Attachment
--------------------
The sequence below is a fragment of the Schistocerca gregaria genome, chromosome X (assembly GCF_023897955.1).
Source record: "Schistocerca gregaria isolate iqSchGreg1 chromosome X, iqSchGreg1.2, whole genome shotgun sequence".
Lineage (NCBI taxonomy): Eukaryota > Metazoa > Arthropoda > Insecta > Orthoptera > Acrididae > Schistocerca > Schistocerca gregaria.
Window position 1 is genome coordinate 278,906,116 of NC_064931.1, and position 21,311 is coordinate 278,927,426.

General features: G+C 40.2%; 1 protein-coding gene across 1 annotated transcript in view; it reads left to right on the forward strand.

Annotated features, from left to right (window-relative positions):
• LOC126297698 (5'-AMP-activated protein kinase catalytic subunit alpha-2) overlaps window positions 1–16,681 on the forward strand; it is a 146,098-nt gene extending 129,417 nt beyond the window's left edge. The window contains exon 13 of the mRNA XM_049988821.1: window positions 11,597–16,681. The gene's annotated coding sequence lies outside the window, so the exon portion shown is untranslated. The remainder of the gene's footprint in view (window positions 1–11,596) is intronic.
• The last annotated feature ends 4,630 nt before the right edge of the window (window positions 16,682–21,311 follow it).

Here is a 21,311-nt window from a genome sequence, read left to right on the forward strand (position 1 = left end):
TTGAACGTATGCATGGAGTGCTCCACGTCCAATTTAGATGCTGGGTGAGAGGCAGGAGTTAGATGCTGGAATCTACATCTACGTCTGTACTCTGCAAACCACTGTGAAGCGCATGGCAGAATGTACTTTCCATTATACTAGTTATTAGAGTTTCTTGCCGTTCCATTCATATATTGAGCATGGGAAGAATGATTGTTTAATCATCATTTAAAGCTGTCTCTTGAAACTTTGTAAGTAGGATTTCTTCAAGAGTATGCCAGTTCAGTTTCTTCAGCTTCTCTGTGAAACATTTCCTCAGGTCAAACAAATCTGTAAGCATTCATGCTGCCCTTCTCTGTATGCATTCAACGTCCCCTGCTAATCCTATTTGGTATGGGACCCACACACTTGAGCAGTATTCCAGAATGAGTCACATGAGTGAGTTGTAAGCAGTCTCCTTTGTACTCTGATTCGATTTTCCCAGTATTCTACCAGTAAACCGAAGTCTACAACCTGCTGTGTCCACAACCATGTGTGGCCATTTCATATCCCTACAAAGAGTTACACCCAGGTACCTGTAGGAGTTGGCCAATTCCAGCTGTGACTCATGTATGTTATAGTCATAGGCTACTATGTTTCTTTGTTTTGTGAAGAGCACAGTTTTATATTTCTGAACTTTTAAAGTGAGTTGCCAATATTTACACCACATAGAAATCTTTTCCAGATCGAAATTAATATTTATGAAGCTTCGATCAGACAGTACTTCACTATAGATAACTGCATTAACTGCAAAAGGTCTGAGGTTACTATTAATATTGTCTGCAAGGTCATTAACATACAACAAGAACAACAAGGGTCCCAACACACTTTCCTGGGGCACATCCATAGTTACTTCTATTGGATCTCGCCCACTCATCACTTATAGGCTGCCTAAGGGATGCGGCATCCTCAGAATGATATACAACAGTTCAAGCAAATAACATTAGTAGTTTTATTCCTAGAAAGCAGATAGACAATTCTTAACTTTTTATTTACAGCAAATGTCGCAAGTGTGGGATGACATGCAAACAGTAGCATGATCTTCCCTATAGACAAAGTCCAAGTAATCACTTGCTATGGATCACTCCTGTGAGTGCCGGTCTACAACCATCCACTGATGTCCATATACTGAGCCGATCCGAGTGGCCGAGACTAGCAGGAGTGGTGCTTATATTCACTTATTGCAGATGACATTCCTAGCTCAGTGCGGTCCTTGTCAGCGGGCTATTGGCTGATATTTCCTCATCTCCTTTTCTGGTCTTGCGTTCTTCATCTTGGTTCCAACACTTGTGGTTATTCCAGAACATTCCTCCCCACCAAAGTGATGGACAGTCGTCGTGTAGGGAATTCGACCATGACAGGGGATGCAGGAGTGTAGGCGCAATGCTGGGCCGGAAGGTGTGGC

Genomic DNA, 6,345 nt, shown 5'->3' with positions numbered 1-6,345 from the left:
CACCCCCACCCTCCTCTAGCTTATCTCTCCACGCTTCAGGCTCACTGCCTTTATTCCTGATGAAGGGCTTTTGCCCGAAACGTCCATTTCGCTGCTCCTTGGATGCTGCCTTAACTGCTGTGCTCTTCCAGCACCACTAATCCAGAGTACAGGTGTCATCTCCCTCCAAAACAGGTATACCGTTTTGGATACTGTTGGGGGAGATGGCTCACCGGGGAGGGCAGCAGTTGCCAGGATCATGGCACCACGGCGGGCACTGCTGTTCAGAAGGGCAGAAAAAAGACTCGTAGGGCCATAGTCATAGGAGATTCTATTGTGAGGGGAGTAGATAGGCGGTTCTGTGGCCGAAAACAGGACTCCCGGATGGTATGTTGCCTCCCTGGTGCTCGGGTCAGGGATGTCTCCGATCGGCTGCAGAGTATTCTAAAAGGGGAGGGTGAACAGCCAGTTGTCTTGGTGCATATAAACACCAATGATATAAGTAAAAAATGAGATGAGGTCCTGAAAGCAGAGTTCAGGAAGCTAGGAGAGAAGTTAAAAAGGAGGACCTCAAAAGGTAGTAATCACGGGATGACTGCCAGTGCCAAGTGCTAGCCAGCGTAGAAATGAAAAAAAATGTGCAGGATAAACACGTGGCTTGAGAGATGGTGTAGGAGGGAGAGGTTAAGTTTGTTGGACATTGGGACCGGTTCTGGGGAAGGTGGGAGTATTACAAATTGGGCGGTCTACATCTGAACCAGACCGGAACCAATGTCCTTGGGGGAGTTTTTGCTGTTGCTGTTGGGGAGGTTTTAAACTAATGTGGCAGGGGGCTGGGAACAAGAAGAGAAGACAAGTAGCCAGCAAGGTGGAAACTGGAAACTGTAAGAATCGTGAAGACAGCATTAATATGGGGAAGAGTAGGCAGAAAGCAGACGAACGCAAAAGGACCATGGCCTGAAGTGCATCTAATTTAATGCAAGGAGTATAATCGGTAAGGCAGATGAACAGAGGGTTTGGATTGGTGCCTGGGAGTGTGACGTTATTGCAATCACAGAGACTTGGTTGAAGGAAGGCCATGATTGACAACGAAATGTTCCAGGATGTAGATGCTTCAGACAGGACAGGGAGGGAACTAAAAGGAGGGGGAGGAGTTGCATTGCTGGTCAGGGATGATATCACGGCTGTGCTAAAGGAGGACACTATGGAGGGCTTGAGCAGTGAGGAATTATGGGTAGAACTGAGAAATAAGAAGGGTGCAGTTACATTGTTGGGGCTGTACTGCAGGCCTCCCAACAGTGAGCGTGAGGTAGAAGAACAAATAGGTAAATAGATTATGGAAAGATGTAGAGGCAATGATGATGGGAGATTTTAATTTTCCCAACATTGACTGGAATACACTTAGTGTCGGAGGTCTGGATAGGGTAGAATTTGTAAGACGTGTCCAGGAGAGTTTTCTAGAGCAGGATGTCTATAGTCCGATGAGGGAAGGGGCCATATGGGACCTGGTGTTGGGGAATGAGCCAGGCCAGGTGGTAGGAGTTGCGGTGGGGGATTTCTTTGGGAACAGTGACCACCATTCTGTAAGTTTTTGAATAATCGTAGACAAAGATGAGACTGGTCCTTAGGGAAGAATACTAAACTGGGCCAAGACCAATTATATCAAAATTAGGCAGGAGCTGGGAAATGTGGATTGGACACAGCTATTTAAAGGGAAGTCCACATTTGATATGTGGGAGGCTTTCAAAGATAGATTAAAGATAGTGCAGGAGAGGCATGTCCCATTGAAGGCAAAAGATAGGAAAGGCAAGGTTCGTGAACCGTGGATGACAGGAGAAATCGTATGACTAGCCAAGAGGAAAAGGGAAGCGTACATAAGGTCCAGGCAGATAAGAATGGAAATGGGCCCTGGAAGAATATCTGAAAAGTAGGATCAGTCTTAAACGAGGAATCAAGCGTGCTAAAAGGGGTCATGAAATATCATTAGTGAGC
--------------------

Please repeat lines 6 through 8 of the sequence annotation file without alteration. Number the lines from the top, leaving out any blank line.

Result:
Annotated features, from left to right (window-relative positions):
• LOC126297698 (5'-AMP-activated protein kinase catalytic subunit alpha-2) overlaps window positions 1–16,681 on the forward strand; it is a 146,098-nt gene extending 129,417 nt beyond the window's left edge. The window contains exon 13 of the mRNA XM_049988821.1: window positions 11,597–16,681. The gene's annotated coding sequence lies outside the window, so the exon portion shown is untranslated. The remainder of the gene's footprint in view (window positions 1–11,596) is intronic.
• The last annotated feature ends 4,630 nt before the right edge of the window (window positions 16,682–21,311 follow it).